In November, investment banker-turned-photographer Kaushal Parikh, 36, realised that he was not the only one obsessively capturing life in the streets of Mumbai. “When I quit my job five years ago to pursue photography, the streets were my first subject. The more I shot, the more I realised that it was the most honest way of documenting urban history,” says Parikh.
Many photographers he spoke to or met at photography exhibitions had also taken to the streets, documenting city life and its constantly changing demographics. “I realised that we could wield more power and gain more exposure as a collective,” he adds.
So seven enthusiasts got together to set up That’s Life, a website where street photographers can post images from across India’s metropolitan cities. Set up in January, the collective was inspired by such initiatives in the West, where this art form has however been in a decline since the 9/11 terror attacks in New York in 2001.
Concerns about privacy and terrorism made locals apprehensive of strangers taking pictures on the street.
“In the big cities of the West, people are less open to being photographed by strangers,” says Susan Hapgood, a New Yorker who is now a Mumbai-based curator. “In India, the concept of privacy is very different and people don’t mind as much.”
In India, in fact, there is a growing interest in the genre, driven by three factors — street photography is now accepted as a fine art, with exhibitions held at leading art galleries; shooting equipment is easily available; and the constantly changing demographics of India’s cities make an engaging canvas.
The That’s Life collective, accordingly, is among a slew of street photography initiatives and events launched over the past six months.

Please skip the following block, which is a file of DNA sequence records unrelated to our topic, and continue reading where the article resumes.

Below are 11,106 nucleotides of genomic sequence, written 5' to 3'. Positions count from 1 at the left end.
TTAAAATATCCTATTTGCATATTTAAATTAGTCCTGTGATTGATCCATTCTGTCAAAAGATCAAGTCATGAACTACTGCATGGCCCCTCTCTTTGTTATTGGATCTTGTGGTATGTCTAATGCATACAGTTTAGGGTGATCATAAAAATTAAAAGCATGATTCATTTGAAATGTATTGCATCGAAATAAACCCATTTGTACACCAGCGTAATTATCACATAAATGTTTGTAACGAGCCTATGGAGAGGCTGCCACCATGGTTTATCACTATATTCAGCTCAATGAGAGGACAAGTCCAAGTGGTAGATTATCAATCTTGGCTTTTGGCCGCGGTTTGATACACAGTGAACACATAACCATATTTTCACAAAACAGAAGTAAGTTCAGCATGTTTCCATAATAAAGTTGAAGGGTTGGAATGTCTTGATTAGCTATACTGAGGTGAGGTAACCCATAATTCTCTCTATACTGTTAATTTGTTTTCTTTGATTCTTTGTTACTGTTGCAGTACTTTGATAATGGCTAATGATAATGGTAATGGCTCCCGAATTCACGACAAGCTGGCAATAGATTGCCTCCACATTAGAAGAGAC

In October, the first-ever Delhi Photography Festival had a section dedicated to street photography from India, Pakistan and Bangladesh.
In December, Hapgood curated a street photography exhibition at Mumbai Art Room that showcased photographs taken over the past three decades by renowned photographers such as Ram Rahman, Shahid Datawala and Sooni Taraporevala.
And in February, Kashish Parpiani and his sister Maansi released See! Shoot! Showcase!, a book about street photography featuring photographs by their father, senior photojournalist Mukesh.
“Photographs taken in the street give a palpable sense of the density of the urban population, showing the way cities throughout the country are impacted by waves of newcomers,” says Hapgood. “Artists are taking a hard look at the urban environment, working with politically and socially charged subject matter. At the same time, street photography is also an easily available subject.”
Though many amateur photographers start by shooting on the street, since it is a subject that is easily available, experts say it is also one of the toughest genres. “The trick is to find the unusual in the ordinary,” says master photographer and photojournalist Raghu Rai, who has also participated in several street photography exhibitions.
Photographer Kaushik Chakravorty too has been stressing this at his street photography workshops, which have seen the number of participants triple over the past four years.
“Every time you shoot in the street, you get a different composition. That makes it very exciting,” says Chakravorty, who now conducts workshops every Sunday, up from one every three or four months when he began in 2009. “But if not done well, street photography can be a letdown.”